Chandra, who teaches precision agriculture and agronomy classes at North Dakota State College of Science in Wahpeton, likes to expose students to the latest in precision tools. But when it comes to dedicating dollars to their farm improvements, the couple has remained focused on protecting against weather extremes.
"This year has really emphasized our strategy to tile all the ground we can and irrigate all the ground we can because it makes the biggest difference," said Chandra. "Everything else we do from a management perspective matters but is minor by comparison in how much difference it makes."
They are considering abandoning anhydrous for 2024 and substituting liquid nitrogen (28%) and possibly some urea. All the nitrogen on the farm is applied in the spring, so there's still time to iron out the change. Chandra said the decision is based on safety and the number of people within their workforce comfortable with anhydrous application.
With the bulk of the harvest still to go, the Langseths aren't lobbying for colder weather anytime soon.
"Winter can be brutal here," Chandra said. "A nice snowy day with some sun is nice for a walk or cross-country skiing, but those days are few and far between.
"We endure long stretches of minus 10 degrees or worse. So no, I'm not real anxious for that," she said.
ZACHARY GROSSMAN: TINA, MISSOURI
For Grossman, cold weather generally means it is time to hang up the farmer cap and turn cowboy. He purposefully avoids fall calving to avoid harvest conflicts.
"The beauty of spring calves is they are out on pasture living life. They don't care whether they see me or not right now," he said. Come November, weaned spring calves go on feed for about 60 days. Bred heifers start calving in early February.
"There's no rest for the wicked. Cattle consume all my free time through the winter, and I love it," he said.
Grossman spends his day hours as a loan officer at a local bank and farms with his father and brother after banker's hours.
As the daylight shrinks and harvest stretches on, that means he gets to see plenty of brilliant red harvest sunsets, whether the view is from the cab of the combine, the semi or the tractor pulling the grain cart.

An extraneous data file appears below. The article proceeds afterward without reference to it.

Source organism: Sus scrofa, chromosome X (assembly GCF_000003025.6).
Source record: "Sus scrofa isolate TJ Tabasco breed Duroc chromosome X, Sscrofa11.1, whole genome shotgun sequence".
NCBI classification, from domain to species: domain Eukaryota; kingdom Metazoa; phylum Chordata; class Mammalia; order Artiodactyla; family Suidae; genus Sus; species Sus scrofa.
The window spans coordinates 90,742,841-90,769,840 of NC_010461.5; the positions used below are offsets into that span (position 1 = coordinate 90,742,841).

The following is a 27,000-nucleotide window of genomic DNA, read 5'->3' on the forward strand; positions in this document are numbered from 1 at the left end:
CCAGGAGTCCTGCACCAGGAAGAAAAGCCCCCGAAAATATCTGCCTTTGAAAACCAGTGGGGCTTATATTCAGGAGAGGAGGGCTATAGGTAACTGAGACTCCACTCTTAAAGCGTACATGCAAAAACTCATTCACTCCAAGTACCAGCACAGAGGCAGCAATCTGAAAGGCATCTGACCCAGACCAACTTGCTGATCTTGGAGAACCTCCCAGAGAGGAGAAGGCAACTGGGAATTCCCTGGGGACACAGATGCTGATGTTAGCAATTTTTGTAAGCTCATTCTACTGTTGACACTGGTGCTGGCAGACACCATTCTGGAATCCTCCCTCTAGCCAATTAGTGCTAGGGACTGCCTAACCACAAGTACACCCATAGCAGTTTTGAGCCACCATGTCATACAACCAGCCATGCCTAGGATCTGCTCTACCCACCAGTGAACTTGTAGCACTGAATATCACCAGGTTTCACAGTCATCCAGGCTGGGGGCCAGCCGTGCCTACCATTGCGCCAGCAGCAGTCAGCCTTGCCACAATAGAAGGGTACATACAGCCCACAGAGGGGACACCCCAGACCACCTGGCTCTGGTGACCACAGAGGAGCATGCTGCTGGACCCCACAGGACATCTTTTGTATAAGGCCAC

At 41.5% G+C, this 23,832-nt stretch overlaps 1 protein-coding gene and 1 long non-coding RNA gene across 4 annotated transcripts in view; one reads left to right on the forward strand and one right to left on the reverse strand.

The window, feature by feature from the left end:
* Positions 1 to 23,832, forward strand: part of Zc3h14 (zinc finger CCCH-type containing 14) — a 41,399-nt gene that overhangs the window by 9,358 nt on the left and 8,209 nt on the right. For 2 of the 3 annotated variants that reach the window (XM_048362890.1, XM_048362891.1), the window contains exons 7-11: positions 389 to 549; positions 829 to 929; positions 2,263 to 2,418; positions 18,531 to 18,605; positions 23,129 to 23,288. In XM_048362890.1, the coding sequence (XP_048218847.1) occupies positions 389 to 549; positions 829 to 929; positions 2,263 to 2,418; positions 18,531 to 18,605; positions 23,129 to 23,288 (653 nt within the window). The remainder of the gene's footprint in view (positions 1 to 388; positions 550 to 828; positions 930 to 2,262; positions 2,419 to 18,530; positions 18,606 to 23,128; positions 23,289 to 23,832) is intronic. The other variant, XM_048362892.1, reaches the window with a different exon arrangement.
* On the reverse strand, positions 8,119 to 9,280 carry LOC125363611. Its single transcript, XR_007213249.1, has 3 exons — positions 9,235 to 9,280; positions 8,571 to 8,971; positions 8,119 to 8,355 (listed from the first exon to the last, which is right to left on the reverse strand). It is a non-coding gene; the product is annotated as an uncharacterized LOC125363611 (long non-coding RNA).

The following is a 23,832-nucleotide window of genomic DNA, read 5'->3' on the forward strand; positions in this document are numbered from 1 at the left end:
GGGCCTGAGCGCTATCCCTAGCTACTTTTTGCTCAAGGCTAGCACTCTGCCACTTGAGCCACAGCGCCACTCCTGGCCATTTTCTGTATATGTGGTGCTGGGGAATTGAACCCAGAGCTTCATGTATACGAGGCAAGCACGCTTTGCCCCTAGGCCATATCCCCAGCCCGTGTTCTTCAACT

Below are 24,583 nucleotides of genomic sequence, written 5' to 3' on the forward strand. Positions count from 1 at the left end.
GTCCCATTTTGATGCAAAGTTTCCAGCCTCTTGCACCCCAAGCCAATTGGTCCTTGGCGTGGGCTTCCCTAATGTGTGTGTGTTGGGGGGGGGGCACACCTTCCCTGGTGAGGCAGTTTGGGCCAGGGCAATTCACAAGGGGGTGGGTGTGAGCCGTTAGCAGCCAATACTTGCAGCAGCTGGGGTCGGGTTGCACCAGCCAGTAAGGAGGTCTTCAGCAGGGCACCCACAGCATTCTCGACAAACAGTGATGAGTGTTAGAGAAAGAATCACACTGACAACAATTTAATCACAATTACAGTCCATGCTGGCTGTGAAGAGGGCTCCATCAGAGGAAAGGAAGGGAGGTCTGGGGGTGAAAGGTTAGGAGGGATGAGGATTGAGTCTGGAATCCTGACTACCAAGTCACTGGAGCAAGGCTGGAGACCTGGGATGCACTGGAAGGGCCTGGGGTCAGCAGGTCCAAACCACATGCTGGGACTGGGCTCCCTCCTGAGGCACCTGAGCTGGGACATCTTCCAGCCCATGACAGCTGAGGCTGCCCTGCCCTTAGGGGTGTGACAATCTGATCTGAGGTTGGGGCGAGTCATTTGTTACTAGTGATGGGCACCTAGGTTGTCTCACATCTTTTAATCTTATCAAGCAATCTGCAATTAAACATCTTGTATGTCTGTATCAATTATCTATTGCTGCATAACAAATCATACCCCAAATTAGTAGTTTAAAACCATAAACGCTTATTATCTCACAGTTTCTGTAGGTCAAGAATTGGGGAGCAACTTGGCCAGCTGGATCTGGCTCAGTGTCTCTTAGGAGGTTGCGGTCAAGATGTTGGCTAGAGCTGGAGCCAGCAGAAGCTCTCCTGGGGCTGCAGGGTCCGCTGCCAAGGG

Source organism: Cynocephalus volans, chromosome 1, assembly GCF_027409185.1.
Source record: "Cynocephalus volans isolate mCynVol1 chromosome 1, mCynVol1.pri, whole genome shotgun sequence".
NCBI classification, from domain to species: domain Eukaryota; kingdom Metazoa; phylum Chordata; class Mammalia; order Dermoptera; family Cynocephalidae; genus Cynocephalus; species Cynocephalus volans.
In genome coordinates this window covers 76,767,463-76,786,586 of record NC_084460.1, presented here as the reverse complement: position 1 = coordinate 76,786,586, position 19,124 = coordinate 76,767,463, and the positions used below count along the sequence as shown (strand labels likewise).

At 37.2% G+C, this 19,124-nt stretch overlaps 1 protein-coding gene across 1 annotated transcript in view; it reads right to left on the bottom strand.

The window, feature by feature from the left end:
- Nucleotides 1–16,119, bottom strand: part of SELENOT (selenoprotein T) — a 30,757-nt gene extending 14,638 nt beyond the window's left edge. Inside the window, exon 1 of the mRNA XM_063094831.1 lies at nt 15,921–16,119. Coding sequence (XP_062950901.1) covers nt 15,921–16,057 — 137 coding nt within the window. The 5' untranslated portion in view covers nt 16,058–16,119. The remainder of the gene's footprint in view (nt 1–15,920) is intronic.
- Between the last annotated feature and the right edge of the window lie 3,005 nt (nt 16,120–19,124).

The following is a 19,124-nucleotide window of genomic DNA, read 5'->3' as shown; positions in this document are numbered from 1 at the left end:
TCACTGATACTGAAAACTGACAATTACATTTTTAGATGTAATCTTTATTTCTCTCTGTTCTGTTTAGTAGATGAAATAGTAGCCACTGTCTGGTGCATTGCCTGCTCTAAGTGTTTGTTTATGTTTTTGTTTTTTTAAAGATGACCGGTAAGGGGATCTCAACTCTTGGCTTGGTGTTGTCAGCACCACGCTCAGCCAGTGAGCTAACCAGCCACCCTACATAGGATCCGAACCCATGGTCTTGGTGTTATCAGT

Swapping out the bean head for the corn head seemed a solid bet this week. "Our last remaining soybeans were just a little questionable on being ready," he explained. "At the same time, one of our best corn fields sits in a river bottom that tends to get wet. So, it seemed like a good time to grab it in case we did get significant rainfall," he said.
"I haven't heard any yield totals on that field yet, but it's good enough that I'm having a hard time keeping up with the combine," he said, as he loaded a truck on Oct. 12. Soybeans have been averaging between 55 bpa to 65 bpa, he noted.
Grossman said local elevators are starting to fill up and hauling distances are getting longer. The family has waited to fill the grain storage built on the farm this year and that strategy looks like it will pay off, he added.
He also seeded 60 acres of wheat this week. That's a smaller acreage than he's had in the past, but prices made him cautious. The only wheat acres he seeded were those where terraces will be built next summer.
"I wish the price was stronger as wheat is a good rotation crop and we can produce good wheat here. But I can't afford to produce it when it doesn't pencil," Grossman said.
On the morning of Oct. 8, Grossman surely had reason to be humming singer Van Morrison's song, "Days Like This." A bracket cracked that holds up the flywheel on the combine's reverser belt, but remarkably, like the song goes, everything "fell into place like the flick of a switch."
"I know we always tend to talk about things go bad or we can't get parts," Grossman said. "But we called the John Deere dealership's after-hour parts phone number. It's not a common part and I couldn't believe they had it. We had everything torn apart and back together and running by Sunday at 5 p.m."
Sometimes it is important to remember there'll also be days like this.
See a recent Reporter's Notebook video about this season's View From the Cab participants at https://www.dtnpf.com/….
Pamela Smith can be reached at firstname.lastname@example.org